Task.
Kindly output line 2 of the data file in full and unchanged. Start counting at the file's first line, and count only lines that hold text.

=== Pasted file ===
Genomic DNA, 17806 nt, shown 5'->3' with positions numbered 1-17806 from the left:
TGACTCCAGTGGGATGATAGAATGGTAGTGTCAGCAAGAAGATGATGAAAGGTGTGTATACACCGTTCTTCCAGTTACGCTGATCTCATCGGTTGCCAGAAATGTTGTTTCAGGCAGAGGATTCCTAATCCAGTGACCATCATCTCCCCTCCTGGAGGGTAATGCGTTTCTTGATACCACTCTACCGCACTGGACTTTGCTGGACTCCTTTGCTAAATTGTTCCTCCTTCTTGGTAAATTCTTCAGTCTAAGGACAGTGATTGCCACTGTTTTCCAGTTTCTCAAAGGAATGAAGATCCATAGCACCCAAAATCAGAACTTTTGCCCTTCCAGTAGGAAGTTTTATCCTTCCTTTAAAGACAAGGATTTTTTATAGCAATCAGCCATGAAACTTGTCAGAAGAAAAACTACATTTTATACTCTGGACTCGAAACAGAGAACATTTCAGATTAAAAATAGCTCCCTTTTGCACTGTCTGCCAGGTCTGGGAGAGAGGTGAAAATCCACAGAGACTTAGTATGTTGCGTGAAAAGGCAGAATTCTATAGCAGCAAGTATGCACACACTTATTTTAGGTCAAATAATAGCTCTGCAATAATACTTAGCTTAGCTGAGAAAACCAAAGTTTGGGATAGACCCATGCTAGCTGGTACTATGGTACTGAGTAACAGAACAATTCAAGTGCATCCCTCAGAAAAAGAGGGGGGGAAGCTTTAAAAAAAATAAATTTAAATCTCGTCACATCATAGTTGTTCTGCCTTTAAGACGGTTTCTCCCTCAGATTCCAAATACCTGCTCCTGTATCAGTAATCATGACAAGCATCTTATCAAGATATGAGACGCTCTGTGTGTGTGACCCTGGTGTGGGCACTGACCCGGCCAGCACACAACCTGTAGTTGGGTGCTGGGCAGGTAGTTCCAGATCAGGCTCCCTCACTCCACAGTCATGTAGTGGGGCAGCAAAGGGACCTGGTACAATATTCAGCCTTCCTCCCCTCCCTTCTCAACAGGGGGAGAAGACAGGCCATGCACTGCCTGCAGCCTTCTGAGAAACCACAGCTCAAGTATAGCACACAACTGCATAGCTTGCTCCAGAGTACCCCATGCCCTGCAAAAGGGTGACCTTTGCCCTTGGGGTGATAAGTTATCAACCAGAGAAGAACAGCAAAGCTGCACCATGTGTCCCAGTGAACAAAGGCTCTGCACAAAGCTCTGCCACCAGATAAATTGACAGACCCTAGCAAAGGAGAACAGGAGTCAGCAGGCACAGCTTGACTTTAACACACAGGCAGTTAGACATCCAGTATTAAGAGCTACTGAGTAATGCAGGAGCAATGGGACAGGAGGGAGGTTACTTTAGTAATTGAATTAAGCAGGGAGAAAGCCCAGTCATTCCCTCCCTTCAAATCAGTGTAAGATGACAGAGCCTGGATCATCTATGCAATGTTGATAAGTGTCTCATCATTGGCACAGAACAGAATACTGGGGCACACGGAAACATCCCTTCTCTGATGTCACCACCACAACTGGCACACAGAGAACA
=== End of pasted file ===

TGACTCCAGTGGGATGATAGAATGGTAGTGTCAGCAAGAAGATGATGAAAGGTGTGTATACACCGTTCTTCCAGTTACGCTGATCTCATCGGTTGCCAGAAATGTTGTTTCAGGCAGAGGATTCCTAATCCAGTGACCATCATCTCCCCTCCTGGAGGGTAATGCGTTTCTTGATACCACTCTACCGCACTGGACTTTGCTGGACTCCTTTGCTAAATTGTTCCTCCTTCTTGGTAAATTCTTCAGTCTAAGGACAGTGATTGCCACTGTTTTCCAGTTTCTCAAAGGAATGAAGATCCATAGCACCCAAAATCAGAACTTTTGCCCTTCCAGTAGGAAGTTTTATCCTTCCTTTAAAGACAAGGATTTTTTATAGCAATCAGCCATGAAACTTGTCAGAAGAAAAACTACATTTTATACTCTGGACTCGAAACAGAGAACATTTCAGATTAAAAATAGCTCCCTTTTGCACTGTCTGCCAGGTCTGGGAGAGAGGTGAAAATCCACAGAGACTTAGTATGTTGCGTGAAAAGGCAGAATTCTATAGCAGCAAGTATGCACACACTTATTTTAGGTCAAATAATAGCTCTGCAATAATACTTAGCTTAGCTGAGAAAACCAAAGTTTGGGATAGACCCATGCTAGCTGGTACTATGGTACTGAGTAACAGAACAATTCAAGTGCATCCCTCAGAAAAAGAGGGGGGGAAGCTTTAAAAAAAATAAATTTAAATCTCGTCACATCATAGTTGTTCTGCCTTTAAGACGGTTTCTCCCTCAGATTCCAAATACCTGCTCCTGTATCAGTAATCATGACAAGCATCTTATCAAGATATGAGACGCTCTGTGTGTGTGACCCTGGTGTGGGCACTGACCCGGCCAGCACACAACCTGTAGTTGGGTGCTGGGCAGGTAGTTCCAGATCAGGCTCCCTCACTCCACAGTCATGTAGTGGGGCAGCAAAGGGACCTGGTACAATATTCAGCCTTCCTCCCCTCCCTTCTCAACAGGGGGAGAAGACAGGCCATGCACTGCCTGCAGCCTTCTGAGAAACCACAGCTCAAGTATAGCACACAACTGCATAGCTTGCTCCAGAGTACCCCATGCCCTGCAAAAGGGTGACCTTTGCCCTTGGGGTGATAAGTTATCAACCAGAGAAGAACAGCAAAGCTGCACCATGTGTCCCAGTGAACAAAGGCTCTGCACAAAGCTCTGCCACCAGATAAATTGACAGACCCTAGCAAAGGAGAACAGGAGTCAGCAGGCACAGCTTGACTTTAACACACAGGCAGTTAGACATCCAGTATTAAGAGCTACTGAGTAATGCAGGAGCAATGGGACAGGAGGGAGGTTACTTTAGTAATTGAATTAAGCAGGGAGAAAGCCCAGTCATTCCCTCCCTTCAAATCAGTGTAAGATGACAGAGCCTGGATCATCTATGCAATGTTGATAAGTGTCTCATCATTGGCACAGAACAGAATACTGGGGCACACGGAAACATCCCTTCTCTGATGTCACCACCACAACTGGCACACAGAGAACA